FIREBOYS is the untold story of young men incarcerated in California who are offered a way out: by fighting wildfires. Immersive and personal, this coming-of-age story examines a correctional path that is both hopeful and destructive. As these seasonal blazes rage across California, over 3,000 professional firefighters and 3,000 volunteer inmates battle the fires for many months on end, sometimes into the winter. Pine Grove firefighters have fought in all of the deadliest and largest fires in California’s recent history, including the Camp and Mendocino Complex fires of 2018. Without incarcerated firefighters, California would not be able to manage the growing intensity of fire season. The employment of inmate firefighters– and the opportunities and challenges that await them upon their release from prison– are at the heart of Fireboys. Co-Directors Jake Hochendoner and Drew Dickler join us for a conversation on the challenges of tracking the lives of the incarcerated in the CalFire program over a 5-year span, gaining the confidence of the prison and Pine Grove facility and how the intersection of incarceration, the personal history of the incarcerated and criminal justice reform plays out in the telling of the Fireboys.
Directors Statement – As a filmmaking team, we’ve spent eight years collaborating on social justice films that center the experiences of people impacted by complex and urgent social issues. After we made a short film about mass incarceration and reentry, we were driven to tell more stories about the American justice system. In 2015, we began researching California’s use of around 3,000 incarcerated firefighters living and working in conservation “fire” camps who are trained to combat mounting yearly wildland fires. These incarcerated firefighter camps were touted as progressive programs because of a track record of success measured by low recidivism rates, but very little documentation existed about the experiences of the firefighters and what actually happened to them post-release – despite the fact that these programs have been in existence since 1945. Combining immersive observational storytelling, intimate interviews, and lyrical cinematic scenes of California’s wildland, Fireboys explores the topics of confinement, labor exploitation, rehabilitation, redemption, and resilience in the prison system from the point of view of young men from the ages of 18-22 in the unique position of being the only incarcerated firefighters in California’s juvenile justice system. We hope Fireboys will make audiences aware of the impact of incarceration, the extraordinary potential of those currently inside, and the need of a justice system built on restoration and opportunity, not punishment. – Drew Dickler and Jake Hochendoner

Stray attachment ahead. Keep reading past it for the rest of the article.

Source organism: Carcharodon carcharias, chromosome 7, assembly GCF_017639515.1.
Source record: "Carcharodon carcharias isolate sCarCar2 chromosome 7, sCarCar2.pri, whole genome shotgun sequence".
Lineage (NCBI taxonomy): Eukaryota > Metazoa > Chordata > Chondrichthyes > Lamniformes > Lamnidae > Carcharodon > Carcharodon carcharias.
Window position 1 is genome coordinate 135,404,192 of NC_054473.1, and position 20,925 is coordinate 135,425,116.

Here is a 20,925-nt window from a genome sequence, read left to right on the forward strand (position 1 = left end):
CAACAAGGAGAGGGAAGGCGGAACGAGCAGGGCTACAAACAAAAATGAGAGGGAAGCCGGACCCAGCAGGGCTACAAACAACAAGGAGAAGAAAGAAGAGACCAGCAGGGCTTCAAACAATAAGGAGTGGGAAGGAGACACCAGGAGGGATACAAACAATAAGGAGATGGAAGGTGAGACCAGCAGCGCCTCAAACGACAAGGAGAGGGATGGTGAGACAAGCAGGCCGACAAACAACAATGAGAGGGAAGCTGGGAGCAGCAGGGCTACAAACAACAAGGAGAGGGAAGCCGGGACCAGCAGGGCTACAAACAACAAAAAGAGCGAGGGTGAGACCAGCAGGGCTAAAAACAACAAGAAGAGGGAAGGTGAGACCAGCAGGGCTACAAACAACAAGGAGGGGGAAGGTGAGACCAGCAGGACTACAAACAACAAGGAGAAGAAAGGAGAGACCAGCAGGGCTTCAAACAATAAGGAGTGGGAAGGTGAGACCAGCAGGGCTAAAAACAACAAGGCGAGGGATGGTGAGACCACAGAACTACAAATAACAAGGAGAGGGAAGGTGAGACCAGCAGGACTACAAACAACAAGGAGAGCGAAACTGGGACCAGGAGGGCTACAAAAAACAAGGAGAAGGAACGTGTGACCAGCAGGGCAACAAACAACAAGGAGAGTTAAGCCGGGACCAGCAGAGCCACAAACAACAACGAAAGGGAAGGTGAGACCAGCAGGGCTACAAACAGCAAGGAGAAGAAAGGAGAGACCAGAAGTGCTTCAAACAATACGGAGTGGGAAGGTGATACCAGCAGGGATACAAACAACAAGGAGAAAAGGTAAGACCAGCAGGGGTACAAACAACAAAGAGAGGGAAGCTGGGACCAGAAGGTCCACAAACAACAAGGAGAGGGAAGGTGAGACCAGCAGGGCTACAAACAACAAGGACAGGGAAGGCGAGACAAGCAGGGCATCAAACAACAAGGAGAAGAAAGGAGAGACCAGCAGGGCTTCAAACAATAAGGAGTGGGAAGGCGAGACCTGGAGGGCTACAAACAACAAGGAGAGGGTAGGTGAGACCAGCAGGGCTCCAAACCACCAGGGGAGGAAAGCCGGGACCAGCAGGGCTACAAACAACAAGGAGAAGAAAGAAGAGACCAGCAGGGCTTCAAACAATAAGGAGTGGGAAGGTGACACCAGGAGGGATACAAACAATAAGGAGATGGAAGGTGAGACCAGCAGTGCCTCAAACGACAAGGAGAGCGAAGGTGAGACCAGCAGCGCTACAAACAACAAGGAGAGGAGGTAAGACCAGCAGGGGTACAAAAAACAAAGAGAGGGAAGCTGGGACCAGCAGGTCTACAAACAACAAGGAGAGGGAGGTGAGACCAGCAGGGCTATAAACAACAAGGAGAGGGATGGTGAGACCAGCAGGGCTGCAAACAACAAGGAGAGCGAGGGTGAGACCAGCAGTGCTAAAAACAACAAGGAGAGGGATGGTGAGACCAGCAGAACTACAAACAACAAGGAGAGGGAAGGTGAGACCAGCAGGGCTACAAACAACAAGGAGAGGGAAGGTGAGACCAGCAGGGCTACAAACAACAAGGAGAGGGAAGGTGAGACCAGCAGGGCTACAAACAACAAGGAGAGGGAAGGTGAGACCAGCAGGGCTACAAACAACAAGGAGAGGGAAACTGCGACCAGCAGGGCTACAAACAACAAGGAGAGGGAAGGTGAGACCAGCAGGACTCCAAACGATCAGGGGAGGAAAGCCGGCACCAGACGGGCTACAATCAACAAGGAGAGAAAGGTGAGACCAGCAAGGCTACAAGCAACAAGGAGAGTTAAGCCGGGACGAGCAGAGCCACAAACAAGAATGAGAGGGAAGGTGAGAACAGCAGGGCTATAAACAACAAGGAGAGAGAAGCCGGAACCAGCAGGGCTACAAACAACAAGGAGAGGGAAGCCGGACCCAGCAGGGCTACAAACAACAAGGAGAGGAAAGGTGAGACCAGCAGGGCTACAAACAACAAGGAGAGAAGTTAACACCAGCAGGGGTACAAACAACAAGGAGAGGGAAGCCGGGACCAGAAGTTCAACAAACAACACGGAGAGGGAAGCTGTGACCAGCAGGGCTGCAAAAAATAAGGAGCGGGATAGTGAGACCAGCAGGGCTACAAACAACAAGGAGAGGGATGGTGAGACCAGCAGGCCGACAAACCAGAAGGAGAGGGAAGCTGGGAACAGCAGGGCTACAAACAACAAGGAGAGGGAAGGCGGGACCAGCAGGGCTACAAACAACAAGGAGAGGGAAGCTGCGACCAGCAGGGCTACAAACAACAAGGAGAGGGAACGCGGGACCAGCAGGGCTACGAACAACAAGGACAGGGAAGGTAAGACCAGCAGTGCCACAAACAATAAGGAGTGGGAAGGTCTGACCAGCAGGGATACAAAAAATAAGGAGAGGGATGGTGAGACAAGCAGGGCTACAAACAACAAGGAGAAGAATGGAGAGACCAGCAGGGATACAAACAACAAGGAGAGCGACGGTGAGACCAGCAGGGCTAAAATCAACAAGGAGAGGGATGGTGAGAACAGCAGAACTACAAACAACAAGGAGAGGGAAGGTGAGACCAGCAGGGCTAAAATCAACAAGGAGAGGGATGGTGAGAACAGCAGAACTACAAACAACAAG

About the filmmaker – Jake Hochendoner is an award winning filmmaker, video producer and educator living in Dallas, Texas. His creative and professional work is driven and informed by a deep passion for social and environmental justice aimed at building a more equitable, inclusive and healthy world. His award winning short documentary films focused on complex social issues, ranging from mass incarceration to the opiate epidemic, have screened around the country at the Cleveland International Film Festival, The Wrap’s Shortlist Film Festival in Los Angeles and the Impugning Impunity Human Rights Documentary Film Festival in New York City. In 2016, Jake received a Creative Workforce Fellowship from Cuyahoga County to support his filmmaking and teaching in Northeast Ohio prisons. In 2018, he won a New England/Boston Emmy award for producing and co-directing “Meet the Inmates of Fife & Drum” for Zagat. His recent work includes a series of short documentaries for Google Earth and he held positions as an additional cinematographer on Jennifer Redfearn’s APART (2020) and Karla Murthy’s THE PLACE THAT MAKES US (2020). Fireboys is his first feature film.
About the filmmaker – Drew Dickler (she/her) is a filmmaker and producer based in Brooklyn, New York. Much of her work explores themes of identity, resilience, and social equity. Her debut short DRESS, a butch lesbian coming-of-age drama, won Best LGBT Film at the Independent Filmmakers Showcase. Drew’s award-winning short documentaries have screened at film festivals across the country. ALL IT TAKES, focused on the opiate epidemic, premiered at the 2016 Cleveland International Film Festival. MEET THE INMATES OF FIFE & DRUM, about a unique culinary reentry program, won a 2018 regional Emmy award. Most recently, Drew was a field producer for APART, directed by Jennifer Redfearn (2020 Full Frame, Hot Docs), and has directed branded content for companies like Google and Barnes & Noble. FIREBOYS is her first feature.
100% on Rotten Tomatoes
“The directors gratifyingly zero in on the well-behaved prisoners, their respectful instructors/jailers and uplifting evidence that the youths are turning their lives around and are pleased to help others.” – Bob Strauss, San Francisco Chronicle